2 White House movie tropes that don't make sense
In movies, writers are generally allowed a couple of freebies. We're willing to suspend disbelief and not let something that seems patently absurd stand in the way of our enjoyment. Every good movie has to bend reality just a little. But that doesn't mean that the movies have to bend them in the same direction.
Here are two tropes common to political thrillers about presidential assassinations, White House destruction-ation-xplosions and such.
1. There's always a rogue Secret Service agent. This is the easy way to get around the "White House is an impenetrable fortress" stumbling block.
2. The bad guy always has nuclear destruction on his mind and must access the presidential football in order to launch nuclear weapons.
I don't like these tropes. They're kind of easy, and they're also terrifically implausible.
To point one: There has NEVER been a traitorous Secret Service agent. Ever. Surely there are other ways to get through the security gauntlet. I am not about to speculate about them in open session, thank you very much, but writers are supposed to be imaginative.
Two: There is no "nuclear button" anywhere near the President. Not on him. Not in "the football." Not in the President's Emergency Operations Center (PEOC).
The nuclear football has nothing to do with the actual launching of nuclear weapons. Nothing. The football, or the President's emergency satchel, contains a set of authentication codes that correspond to different scenarios, kind of like nuclear paperwork. The President authenticates himself over a secure line, the military aide cracks open the codes (they're in plastic, sealed thingies that the NSA makes and distributes), and then the President informs the Pentagon which option he prefers, and then uses the corresponding code to authenticate the choice. (A second person, either the Vice President, or Secretary of Defense, or others, must also authenticate the nuclear release option.) Then, and only then, are emergency action messages bearing nuclear launch instructions generated from the Pentagon and from Site R, or from other command posts. These messages contain the authenticated codes, which must match up to the codes contained in the war plan binders that, maybe, submarine captains keep in their safes. There is no button. There never was.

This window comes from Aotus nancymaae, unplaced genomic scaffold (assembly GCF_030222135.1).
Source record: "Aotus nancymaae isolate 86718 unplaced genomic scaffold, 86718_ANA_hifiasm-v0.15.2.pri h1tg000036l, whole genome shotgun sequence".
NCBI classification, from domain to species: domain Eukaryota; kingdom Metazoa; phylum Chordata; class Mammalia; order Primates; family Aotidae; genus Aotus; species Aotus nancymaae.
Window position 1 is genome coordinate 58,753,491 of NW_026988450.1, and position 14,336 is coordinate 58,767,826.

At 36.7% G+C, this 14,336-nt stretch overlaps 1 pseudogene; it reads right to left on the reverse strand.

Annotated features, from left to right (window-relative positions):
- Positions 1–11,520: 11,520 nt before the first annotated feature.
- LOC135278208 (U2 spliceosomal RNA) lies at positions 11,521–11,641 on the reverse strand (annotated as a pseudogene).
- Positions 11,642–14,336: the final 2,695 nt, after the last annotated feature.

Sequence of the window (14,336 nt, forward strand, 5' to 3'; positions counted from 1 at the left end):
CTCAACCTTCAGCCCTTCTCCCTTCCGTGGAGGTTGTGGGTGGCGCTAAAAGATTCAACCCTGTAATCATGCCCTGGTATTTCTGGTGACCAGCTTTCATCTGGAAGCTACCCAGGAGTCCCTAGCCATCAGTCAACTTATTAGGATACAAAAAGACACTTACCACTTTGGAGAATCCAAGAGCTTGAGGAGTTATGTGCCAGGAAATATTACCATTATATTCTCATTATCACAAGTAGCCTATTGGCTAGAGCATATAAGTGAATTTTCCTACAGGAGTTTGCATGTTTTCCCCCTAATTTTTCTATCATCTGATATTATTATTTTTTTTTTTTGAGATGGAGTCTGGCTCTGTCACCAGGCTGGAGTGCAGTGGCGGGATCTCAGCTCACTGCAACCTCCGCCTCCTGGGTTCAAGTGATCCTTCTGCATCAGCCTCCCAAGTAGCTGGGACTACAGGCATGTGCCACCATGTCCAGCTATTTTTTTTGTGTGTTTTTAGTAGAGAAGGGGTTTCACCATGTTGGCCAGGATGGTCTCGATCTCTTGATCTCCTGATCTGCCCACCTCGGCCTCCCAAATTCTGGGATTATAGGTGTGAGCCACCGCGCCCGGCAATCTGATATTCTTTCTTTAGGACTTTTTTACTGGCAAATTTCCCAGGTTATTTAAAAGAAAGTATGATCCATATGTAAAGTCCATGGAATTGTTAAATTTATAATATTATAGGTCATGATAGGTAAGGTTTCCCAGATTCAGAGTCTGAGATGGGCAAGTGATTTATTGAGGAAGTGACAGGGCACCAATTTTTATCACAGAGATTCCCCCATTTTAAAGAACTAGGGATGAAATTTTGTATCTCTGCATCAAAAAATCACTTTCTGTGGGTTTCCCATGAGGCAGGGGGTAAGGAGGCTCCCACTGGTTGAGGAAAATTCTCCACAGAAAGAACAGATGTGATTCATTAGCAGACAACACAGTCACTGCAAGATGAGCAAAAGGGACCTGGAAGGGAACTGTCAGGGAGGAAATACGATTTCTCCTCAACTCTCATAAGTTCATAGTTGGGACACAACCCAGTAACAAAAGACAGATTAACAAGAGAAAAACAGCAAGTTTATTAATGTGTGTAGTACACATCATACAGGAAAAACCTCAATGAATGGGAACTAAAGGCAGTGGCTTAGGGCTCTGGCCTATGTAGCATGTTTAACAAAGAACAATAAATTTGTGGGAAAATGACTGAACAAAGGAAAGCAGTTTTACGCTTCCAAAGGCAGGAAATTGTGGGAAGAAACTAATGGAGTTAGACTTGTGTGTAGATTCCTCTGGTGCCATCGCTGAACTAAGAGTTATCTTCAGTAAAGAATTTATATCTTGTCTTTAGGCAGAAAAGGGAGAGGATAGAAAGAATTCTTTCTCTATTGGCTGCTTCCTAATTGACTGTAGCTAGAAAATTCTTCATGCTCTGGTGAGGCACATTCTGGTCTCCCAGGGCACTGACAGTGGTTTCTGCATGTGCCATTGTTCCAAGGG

My challenge to Hollywood: Come up with different tropes.